War in Ukraine: ESA slams the door in the face of the Russian agency

After ExoMars at the end of last month, ESA ended its cooperation with Roscosmos on the Luna missions.

While the conflict between Russia and Ukraine continues to wreak havoc in Eastern Europe, the international scene could at least count on aerospace to serve as a pretext for maintaining communication. But gradually, as the escalation in horror continues, even those few ties are being dissolved.

Indeed, the European Space Agency (ESA) has just announced that it is ending its cooperation with its Russian counterpart Roscosmos. A decision that directly concerns certain important missions. It starts with the Luna series missions, through which the Russian agency sends rovers to the Moon.

Indeed, the two agencies were to cooperate on the next three Luna missions. ESA had to provide the latest generation instruments to equip Russian rovers. This decision takes effect immediately, and will already have an impact on the Luna 25 mission scheduled for later this year.

“LRussian aggression against Ukraine and the resulting sanctions represent a fundamental change in circumstances and make it impossible for ESA to implement the planned cooperation”, explains the ESA in a communicated.

Roscosmos is asked to clear the way

For Luna 25, ESA provided a navigation camera Pilot D produced by OIP Space Instruments. She now has demanded that Roscosmos remove her from her rover. Same thing for the two other planned joint missions, namely Luna 26 and Luna 27. For these two deadlines, Roscosmos will have to do without European equipment.

In this case, this material includes in particular two fairly important elements. The first of these is an optical navigation system based on the analysis of images by a system based on artificial intelligence. The second is a high-performance drill, designed to fetch samples one meter below the lunar surface.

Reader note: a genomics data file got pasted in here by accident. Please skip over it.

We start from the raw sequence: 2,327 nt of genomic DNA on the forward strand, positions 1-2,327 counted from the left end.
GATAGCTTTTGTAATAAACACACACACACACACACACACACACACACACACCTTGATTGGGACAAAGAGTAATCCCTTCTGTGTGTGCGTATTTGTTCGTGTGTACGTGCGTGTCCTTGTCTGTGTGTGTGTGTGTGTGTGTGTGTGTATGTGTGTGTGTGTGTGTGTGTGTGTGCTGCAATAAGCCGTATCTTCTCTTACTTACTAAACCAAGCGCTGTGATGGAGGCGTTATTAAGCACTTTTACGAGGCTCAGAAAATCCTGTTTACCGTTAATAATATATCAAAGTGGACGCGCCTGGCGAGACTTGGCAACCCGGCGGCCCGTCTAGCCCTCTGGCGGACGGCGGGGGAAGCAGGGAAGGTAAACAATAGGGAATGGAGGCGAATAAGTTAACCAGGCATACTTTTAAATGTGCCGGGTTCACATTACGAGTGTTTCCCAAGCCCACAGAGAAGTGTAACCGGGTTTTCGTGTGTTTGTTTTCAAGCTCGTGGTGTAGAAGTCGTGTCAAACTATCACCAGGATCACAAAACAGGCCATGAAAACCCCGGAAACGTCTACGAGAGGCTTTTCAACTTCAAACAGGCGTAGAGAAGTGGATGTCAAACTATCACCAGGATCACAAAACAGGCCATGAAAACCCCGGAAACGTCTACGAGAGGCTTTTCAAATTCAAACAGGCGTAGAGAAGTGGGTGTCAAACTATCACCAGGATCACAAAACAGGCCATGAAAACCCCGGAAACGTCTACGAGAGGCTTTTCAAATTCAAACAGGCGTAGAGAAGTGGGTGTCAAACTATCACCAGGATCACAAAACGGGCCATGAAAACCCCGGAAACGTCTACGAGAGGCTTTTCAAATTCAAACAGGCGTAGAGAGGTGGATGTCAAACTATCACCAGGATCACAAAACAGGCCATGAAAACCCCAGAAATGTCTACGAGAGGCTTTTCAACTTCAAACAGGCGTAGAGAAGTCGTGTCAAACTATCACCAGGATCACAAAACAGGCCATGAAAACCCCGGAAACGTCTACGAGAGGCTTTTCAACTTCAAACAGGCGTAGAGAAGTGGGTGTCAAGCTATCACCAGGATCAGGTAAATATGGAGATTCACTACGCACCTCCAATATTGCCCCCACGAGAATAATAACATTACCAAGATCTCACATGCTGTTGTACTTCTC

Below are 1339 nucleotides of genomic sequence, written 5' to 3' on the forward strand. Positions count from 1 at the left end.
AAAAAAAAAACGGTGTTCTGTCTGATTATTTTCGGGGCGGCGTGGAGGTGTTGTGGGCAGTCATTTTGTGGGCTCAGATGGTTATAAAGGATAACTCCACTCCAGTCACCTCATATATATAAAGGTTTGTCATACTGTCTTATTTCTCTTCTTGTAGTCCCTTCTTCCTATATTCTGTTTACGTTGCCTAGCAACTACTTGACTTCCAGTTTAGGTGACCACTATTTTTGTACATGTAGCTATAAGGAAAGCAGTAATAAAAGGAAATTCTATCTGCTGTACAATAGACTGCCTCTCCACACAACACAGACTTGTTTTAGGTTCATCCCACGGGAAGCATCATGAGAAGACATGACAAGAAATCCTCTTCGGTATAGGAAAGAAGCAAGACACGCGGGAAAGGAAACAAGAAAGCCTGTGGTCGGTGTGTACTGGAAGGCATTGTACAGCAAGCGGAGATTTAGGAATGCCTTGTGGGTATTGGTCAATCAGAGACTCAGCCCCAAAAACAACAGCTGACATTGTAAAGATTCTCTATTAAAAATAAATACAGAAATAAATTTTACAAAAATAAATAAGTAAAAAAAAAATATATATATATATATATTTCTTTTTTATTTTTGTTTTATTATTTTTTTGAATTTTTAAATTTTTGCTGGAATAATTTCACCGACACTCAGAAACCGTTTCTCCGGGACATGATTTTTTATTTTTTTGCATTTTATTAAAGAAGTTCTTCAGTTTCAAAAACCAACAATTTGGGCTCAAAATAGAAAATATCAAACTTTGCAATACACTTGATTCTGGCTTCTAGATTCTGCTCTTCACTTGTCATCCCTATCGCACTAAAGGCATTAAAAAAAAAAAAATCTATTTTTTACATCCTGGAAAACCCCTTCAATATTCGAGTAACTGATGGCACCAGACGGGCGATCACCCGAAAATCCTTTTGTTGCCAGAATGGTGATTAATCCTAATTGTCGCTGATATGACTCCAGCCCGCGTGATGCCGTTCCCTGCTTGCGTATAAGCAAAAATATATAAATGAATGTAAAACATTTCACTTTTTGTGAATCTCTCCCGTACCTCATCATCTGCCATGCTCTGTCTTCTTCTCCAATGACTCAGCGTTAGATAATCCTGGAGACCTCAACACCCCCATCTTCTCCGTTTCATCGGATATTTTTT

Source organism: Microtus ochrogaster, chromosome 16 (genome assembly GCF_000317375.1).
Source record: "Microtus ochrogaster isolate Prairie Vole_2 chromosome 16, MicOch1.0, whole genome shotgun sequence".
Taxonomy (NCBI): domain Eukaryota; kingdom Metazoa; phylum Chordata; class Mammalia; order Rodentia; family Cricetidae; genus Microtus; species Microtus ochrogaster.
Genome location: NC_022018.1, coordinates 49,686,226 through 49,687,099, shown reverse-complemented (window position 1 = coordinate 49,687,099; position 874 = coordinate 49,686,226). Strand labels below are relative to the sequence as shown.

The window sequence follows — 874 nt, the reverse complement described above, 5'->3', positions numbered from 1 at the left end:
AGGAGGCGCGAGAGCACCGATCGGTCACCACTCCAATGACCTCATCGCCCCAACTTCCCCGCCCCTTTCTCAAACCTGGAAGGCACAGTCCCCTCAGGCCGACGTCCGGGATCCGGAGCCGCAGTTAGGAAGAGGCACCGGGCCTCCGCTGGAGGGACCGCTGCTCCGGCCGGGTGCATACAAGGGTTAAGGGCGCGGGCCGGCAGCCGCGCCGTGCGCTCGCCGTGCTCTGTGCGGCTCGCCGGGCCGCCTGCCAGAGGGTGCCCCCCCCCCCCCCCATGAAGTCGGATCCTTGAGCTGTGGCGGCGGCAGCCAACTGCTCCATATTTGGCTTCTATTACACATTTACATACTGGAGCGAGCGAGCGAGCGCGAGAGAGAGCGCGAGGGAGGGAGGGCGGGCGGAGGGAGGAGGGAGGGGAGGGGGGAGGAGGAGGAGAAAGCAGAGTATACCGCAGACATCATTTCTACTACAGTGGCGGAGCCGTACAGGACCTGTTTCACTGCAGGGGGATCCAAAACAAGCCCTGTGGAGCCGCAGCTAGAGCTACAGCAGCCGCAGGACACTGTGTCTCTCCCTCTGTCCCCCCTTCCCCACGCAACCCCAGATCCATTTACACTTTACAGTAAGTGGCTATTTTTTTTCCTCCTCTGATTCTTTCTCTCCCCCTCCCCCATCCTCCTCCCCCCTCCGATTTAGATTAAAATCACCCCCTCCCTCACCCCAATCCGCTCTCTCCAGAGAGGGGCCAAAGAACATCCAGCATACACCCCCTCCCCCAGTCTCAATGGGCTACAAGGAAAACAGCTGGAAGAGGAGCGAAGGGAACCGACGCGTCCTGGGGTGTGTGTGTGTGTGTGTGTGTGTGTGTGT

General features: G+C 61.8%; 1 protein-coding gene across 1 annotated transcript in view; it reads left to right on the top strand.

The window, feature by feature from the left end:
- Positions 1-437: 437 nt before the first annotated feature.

This decision is not without consequences on the European side. Indeed, ESA will now have to find a new partner. She did not give up on the idea of ​​testing all the equipment that should have been sifted through on Luna missions 25, 26 and 27.

She even has already solved part of the problem negotiating the fate of the drill. This will be delivered to the NASAwho will be happy to include it in their program Commercial Lunar Payload Service.

© ESA

ExoMars also at a standstill

According to Space.com, the ESA also intends to cut ties with Yuzhmash. It is a Ukrainian manufacturer which produces rocket engines; these are currently used by ESA on small Vega launchers. The agency now believes that it has enough in stock to ensure the continuation of operations until the end of 2023. And on this date, it intends to start working with a new partner, likely to offer it a more modern and efficient solution. .

All these decisions follow another comparable resolution taken by ESA recently. At the end of March, the agency announcement the end of cooperation within the framework ofExoMars. This is a very exciting mission since its objective is much the same as that of the Perseverance rover; it’s about surveying Mars hoping to find signs of past life there. Its suspension is therefore a serious setback for the entire European exploration program – a discipline where Europe is already lagging considerably behind the United States.

An important void that will have to be filled

Be that as it may, these decisions are unlikely to doom the missions concerned – even if they will undoubtedly delay them. On the other hand, what is more problematic is that we continue to witness a gradual dissolution of ties between Russian aerospace and its counterparts.

This is a damaging situation in both scientific and geopolitical terms. Indeed, since the end of the Cold War, aerospace has been an ideal pretext for maintaining a certain level of cooperation and dialogue. But it now appears that this situation is coming to an end. The end of cooperation within the framework of the ISS (see our article) moreover represented a particularly symbolic nail in the coffin of this relationship.

It will now be necessary to follow the next announcements from the ESA carefully. It will be interesting to observe how it will proceed to relaunch these different missions, starting with ExoMars. Because even if it should come out of it without Roscosmos in the long term, it is indisputable that the end of this cooperation which resulted in superb scientific adventures is regrettable on many levels.

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War in Ukraine: ESA slams the door in the face of the Russian agency


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